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comment A question about Quadratic residue
I don't see how this helps. Let $q = 4np+2p-1$ be prime, then there exists an $a$ so that $-1 \equiv a^2 \mod q$, which means $a^2+1 = x(4np+2p-1)$ for some $x \in \mathbb Z$. Then $a^2+1 \equiv -x \mod p$, so... ??? Was this what you were suggesting, or did you have something else in mind?
2d
revised A question about Quadratic residue
edited body
2d
answered A question about Quadratic residue
May
25
comment Can I approximate a measurable set with an open set for integration purposes?
$X$ may not have an open subset; do you want to allow $f$ to be extended to a larger domain? If so, and $X$ is measurable then the answer to your question taken literally is yes, because you can extend $f$ to $\mathbb R$ so that $\int_{\mathbb R} f > \int_X f$, and then use intermediate value theorem on the family of open intervals $(-a, a)$ for $a \in \mathbb R^{\ge 0}$ (if $\mathbb R-X$ has measure zero, just take $X^O=\mathbb R$). But morally, I'm thinking it's likely what you want is more like an open set $X^O$ that differs from $X$ on a set of measure zero, in which case the answer is no.
May
22
reviewed Approve Proving an entire function is constant
May
22
comment Proving an entire function is constant
Per @DanielFischer's comment, assume the equation $\frac{(f(z))^3}{z^2} + f(z)=0$ is satisfied for all nonzero values of $z$, and see what $f$ can be.
May
22
revised Proving an entire function is constant
added 2 characters in body
May
22
answered economist puzzle for
May
15
comment Why $a^n - b^n$ is divisible by $a-b$?
I'm saying you should make that step more explicit. Literally, include the line $1-(b/a)^n = (1-(b/a))(1+(b/a)+\ldots+(b/a)^{n-1})$, and then multiply by $a^n$.
May
14
comment Isn't the modus ponens just the definition of what 'if' means?
Your confusion about the infinite regress is actually exactly why we need to distinguish between axioms and rules of inference: axioms are merely statements about a system, wheras rules of inference tell you what kinds of steps are valid in a proof deriving new statements from previous statements. We simply chop off the regress at the point of rules of inference.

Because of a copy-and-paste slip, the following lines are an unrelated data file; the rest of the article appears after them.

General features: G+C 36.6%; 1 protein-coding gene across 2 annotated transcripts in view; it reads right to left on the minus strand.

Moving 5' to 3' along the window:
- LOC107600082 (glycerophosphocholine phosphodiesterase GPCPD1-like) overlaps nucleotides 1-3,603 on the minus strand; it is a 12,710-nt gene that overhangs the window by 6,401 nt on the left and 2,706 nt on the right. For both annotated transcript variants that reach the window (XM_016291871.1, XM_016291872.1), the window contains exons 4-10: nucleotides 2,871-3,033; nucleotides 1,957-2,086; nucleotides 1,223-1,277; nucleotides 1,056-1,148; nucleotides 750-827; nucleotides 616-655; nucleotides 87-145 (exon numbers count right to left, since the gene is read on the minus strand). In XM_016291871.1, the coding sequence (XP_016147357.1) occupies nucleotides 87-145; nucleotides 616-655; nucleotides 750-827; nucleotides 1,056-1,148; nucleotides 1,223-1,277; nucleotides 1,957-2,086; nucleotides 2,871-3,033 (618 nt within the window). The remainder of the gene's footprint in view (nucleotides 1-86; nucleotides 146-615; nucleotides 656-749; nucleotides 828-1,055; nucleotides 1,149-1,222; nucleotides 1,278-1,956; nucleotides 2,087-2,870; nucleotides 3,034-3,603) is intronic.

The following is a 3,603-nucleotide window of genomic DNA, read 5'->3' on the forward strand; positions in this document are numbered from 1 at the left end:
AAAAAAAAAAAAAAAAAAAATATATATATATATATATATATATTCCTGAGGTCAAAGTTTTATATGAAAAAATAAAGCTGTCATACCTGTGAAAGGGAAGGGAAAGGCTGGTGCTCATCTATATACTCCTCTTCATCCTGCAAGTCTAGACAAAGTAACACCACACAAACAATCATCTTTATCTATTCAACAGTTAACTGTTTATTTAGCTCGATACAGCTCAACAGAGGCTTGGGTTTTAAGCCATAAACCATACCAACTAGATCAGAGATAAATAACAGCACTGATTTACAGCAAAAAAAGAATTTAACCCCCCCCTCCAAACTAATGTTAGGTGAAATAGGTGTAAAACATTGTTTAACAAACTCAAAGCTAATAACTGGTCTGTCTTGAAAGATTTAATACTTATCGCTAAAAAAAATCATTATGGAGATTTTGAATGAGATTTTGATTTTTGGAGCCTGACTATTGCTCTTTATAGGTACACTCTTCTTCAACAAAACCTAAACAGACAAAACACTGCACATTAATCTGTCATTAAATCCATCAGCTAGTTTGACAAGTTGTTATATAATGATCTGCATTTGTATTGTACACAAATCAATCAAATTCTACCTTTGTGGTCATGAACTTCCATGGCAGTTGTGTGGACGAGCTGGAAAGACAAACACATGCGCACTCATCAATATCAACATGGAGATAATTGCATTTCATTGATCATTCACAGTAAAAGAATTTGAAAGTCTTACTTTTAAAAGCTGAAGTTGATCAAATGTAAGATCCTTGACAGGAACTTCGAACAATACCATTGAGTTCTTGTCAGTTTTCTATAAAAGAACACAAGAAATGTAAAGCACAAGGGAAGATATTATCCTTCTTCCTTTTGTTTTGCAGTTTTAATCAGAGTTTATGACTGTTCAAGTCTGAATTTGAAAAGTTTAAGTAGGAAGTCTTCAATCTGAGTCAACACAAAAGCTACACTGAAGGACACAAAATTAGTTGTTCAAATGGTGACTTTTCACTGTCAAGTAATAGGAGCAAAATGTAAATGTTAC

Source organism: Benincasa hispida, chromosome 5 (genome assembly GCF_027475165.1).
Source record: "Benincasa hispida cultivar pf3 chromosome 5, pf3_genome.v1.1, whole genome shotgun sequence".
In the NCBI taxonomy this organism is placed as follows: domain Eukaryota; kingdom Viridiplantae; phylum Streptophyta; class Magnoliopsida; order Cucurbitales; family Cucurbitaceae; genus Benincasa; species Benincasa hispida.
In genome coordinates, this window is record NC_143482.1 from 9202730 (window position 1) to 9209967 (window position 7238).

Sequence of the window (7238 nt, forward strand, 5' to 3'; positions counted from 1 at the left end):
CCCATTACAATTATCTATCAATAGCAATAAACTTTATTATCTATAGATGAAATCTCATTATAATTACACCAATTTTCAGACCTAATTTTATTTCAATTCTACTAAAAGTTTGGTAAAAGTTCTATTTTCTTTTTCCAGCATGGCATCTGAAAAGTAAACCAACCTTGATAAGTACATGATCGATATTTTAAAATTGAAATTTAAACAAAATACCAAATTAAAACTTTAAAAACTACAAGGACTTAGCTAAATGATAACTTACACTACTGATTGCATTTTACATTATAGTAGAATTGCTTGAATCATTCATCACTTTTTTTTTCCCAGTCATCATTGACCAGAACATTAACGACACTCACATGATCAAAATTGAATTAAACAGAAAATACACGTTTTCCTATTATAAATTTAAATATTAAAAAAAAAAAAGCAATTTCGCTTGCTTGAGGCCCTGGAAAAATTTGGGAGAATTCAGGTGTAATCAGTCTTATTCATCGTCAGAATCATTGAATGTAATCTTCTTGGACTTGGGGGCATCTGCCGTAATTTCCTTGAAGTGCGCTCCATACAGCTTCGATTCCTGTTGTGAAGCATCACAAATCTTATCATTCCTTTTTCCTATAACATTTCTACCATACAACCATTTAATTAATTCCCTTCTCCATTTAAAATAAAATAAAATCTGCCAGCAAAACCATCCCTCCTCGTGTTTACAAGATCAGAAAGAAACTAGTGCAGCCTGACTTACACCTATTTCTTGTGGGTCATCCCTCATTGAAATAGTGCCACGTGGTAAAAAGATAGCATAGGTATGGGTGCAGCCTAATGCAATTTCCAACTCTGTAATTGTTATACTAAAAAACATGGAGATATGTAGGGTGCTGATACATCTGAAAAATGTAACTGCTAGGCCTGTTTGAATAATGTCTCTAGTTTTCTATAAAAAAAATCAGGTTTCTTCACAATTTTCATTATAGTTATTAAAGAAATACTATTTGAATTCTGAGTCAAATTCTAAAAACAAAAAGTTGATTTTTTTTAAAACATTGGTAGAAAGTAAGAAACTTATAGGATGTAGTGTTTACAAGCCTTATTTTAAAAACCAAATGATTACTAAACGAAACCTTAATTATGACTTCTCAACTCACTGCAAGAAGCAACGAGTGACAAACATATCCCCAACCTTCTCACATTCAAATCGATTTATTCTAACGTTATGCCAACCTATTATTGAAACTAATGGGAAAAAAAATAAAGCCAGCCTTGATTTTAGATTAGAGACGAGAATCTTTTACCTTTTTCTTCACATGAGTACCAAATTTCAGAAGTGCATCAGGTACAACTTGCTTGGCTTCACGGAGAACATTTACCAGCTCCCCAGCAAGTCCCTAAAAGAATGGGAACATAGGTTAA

May
14
comment Why $a^n - b^n$ is divisible by $a-b$?
There's a good proof along these lines, but you didn't give it; it appears like you just pulled the second line out of the blue (the one with the red font). How do you get from the first line to the second line?
May
14
comment Isn't the modus ponens just the definition of what 'if' means?
A small technicality: modus ponens is not typically treated as an axiom, but rather as a rule of inference. In answer to your question, the modus ponens rule is precisely how the "semantics of implication" is treated in formal reasoning; in some sense, the rule of inference in this case defines the meaning of implication.
May
13
reviewed Reject binomial-distribution tag wiki
May
12
comment Why is it true that any polynomial $f(x)$ with coefficients in a finite field $F_q$ is separable over that field?
Ah. ${}{}{}{}{}$
May
12
comment Why is it true that any polynomial $f(x)$ with coefficients in a finite field $F_q$ is separable over that field?
Any irreducible polynomial with coefficients in $\mathbb F_q$ is separable. If you drop the irreducibility condition, it's never true, over any field, because you can always consider $f(x) = x^2$, which has $0$ as a repeated root.
May
12
answered logic puzzle (truth-tellers / liars)
May
12
comment logic puzzle (truth-tellers / liars)
Oh, I see, you have to incorporate "da" or "ja" into your questions somehow. My analysis assumes you haven't done so.
May
12
comment logic puzzle (truth-tellers / liars)
There is a typo in my first comment, btw; I meant to say "I haven't figured out a way to prove it completely impossible." What makes you say the puzzle has a solution? I just proved it impossible by a straightforward application of the pigeonhole principle.
May
12
comment logic puzzle (truth-tellers / liars)
Actually, I can prove it impossible: After asking your first question, every permutation of the three people remains possible, no matter how the first person responded (as a consequence of the fact that you don't know what "da" and "ja" mean). So there are 6 possible outcomes that you need to account for, but you only get $4$ remaining possible sequences of answers from the $3$ people.
May
12
comment logic puzzle (truth-tellers / liars)
If there is a solution to this problem, it has to involve not always being able to figure out what "da" and "ja" mean within the allotted number of questions, which strikes me as mildly ludicrous, but I haven't figured out a way to prove it completely possible. If you were asked to figure out what "da" and "ja" mean on top of figuring out who's who, then there would be $2 \cdot 3! = 12$ possible answers that you need to be able to give, but only $2^3=8$ possible sequences of answers to the $3$ questions.